THE AEGEAN IN THE BRONZE AGE: Labyrinths and Cyclopean Walls
On the settlements on Crete, in Greece and in Turkey architects used large, unrendered Stones and cyclopean masonry to create structures because they wanted them to looks as if they had been caused by natural processes. There was a deep belief in the spiritual power of natural phenomena in those days. The citizens of Crete designed spiral shaped galleries for entering their principal shrines. Among Crete’s cities, Knossos (where minoan civilization live) had grand structure of the major religious complex and sources after the fall of the Minoans referred to the structure as the Labyrinth: the path of mystery. They did not have defensive walls. There was no strafication inside the folk, they were interdepended under the religion concept. However, the Mycenaens in Greece covered their cities with giant walls built of cyclopean masonry as defence strategies rather than for religious mysteries as happened in the Hitties in Anatolia. The Hittites had defensive walls because they were controlling the Turkish coast of the Aegean that traded with Crete and Mycenae. The Mycenaens demolished all of the minoan temples except the Labyrinth of Knossos. Mycenaean designers created lithic solid and hierarchical structures based on military necessity. Unlike the nonhierarchical Minoan society, mycenaens had megaron places and beehive tombs as royal privilege of warrior king. Also, Mycenae, known with its the Lion Gate with the Minoan column and two lions. In Crete, the small town of Gournia, has the best –preserved example of Minoan urban layouts. It is urban form includes a temple and a shaped public space. Hattusha was the new landscape of militarism. There was a strong relationship between the Mycenaens and Hittite Empire in Turkey. The Hittite Empire strongly affected the east. The martial apperance of Hattusha was important as much as their defensive structures. Hattusha’s principal urban temple was the focus of the lower city which is in the West of the citadel. Although Hattusha has military power, they had the same end ike Mycenae and Knossos. Their culture collapsed around 1200 BCE.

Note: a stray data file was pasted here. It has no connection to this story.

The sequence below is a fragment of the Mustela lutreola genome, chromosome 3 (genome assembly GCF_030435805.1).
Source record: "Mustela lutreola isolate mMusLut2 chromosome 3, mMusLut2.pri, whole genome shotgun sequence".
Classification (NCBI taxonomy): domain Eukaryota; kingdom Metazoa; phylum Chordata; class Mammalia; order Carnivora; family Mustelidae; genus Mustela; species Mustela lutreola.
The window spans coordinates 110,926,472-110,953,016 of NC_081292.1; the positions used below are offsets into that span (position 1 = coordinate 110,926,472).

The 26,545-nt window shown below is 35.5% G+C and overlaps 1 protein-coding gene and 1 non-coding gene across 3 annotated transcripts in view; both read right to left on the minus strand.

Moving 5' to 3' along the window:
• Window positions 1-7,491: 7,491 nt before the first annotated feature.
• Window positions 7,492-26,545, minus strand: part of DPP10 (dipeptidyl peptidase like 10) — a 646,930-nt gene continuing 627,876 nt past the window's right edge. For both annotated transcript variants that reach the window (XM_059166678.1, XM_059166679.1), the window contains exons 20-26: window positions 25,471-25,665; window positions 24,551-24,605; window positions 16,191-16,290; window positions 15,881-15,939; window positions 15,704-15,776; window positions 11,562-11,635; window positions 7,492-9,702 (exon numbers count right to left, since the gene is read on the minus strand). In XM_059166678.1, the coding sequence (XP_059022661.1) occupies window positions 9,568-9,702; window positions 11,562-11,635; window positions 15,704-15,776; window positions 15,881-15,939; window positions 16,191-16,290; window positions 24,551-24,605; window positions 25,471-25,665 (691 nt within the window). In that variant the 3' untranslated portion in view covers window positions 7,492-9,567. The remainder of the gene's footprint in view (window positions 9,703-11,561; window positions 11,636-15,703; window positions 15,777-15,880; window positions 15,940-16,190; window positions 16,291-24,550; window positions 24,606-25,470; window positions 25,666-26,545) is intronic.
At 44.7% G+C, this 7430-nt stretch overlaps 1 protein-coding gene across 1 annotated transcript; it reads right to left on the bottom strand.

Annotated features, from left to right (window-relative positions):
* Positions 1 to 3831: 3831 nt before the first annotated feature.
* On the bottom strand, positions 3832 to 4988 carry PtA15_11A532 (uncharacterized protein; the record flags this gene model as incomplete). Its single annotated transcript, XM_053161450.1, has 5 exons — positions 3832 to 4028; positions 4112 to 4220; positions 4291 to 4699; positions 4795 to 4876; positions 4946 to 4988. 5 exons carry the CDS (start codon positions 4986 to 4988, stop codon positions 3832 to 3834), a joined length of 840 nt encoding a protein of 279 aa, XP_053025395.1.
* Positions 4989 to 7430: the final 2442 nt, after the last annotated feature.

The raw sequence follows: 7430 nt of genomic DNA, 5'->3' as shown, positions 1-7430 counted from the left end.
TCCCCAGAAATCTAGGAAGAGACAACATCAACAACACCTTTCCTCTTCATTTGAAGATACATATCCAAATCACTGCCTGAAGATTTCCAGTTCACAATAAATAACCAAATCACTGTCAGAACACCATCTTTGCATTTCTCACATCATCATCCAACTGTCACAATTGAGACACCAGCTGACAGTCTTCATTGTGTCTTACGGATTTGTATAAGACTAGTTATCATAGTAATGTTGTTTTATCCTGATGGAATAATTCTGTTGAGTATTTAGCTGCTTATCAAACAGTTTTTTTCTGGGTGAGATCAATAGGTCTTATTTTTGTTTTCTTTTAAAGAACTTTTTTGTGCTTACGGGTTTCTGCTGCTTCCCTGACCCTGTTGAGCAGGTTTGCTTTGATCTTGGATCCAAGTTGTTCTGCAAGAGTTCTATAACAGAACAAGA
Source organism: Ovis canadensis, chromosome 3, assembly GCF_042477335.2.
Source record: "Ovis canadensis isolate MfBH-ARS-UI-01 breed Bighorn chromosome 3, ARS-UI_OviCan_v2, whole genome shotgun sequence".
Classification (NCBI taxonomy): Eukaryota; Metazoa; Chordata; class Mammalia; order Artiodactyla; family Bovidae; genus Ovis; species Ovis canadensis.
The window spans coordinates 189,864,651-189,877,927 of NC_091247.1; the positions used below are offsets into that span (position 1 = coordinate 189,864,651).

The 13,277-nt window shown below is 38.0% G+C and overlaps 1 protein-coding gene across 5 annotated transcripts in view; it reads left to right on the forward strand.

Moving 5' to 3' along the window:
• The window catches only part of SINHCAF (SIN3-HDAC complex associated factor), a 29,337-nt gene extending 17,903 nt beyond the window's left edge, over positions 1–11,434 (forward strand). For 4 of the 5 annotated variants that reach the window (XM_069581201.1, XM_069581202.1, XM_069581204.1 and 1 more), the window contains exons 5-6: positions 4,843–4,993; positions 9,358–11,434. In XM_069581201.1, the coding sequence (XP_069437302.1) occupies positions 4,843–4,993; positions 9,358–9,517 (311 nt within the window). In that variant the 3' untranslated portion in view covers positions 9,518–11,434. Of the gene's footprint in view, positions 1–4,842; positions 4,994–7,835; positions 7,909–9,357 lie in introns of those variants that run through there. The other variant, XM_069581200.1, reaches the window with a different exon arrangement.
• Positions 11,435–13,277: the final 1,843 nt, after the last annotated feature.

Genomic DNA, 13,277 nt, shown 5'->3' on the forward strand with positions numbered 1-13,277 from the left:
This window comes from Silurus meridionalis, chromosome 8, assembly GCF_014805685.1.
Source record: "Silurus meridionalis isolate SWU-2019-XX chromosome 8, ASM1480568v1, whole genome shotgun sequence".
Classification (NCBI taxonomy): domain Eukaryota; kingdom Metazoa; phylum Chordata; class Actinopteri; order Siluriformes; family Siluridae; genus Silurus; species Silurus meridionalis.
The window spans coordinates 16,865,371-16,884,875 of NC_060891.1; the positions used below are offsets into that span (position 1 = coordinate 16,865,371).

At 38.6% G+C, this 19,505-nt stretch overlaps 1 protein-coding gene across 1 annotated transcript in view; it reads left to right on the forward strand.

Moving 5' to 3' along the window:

NEW KINGDOM EGYPT: Axial Temples and Colossal Statues
During the period of New Kingdom Egypt (roughly 1560 – 1070 BCE) Thebes city which is one of the ancient Egypt cities appeared Thebes has the great temples of the new kingdom and those great temples of Karnak and Luxor came to prominence. While the houses and palaces of Thebes were built of mud and expendable materials, solid limestone was used for the temples. The Karnak temple occupied a huge area. Like most egyptian temples, Karnak presented an arrangement of central axis. There was axis and axiality which means organization around a strong central axis. The axiality was used on gate buildings in Egyptian architecture. Plus, in Karnak, there was Hypostyle Hall which means a space with multiple columns. New Kingdom Egypt, ruled by Queen Hatshepsut roughly in 1479-1458 BCE. The architectural style of the new kingdom, originated by her patronage and she benefited from architecture to support her rule. Her architect was Senenmut. Beside the funerary complex and the works at Karnak, she built five major temples.
Reference: World Architecture: A Cross-Cultural History by Richard Ingersoll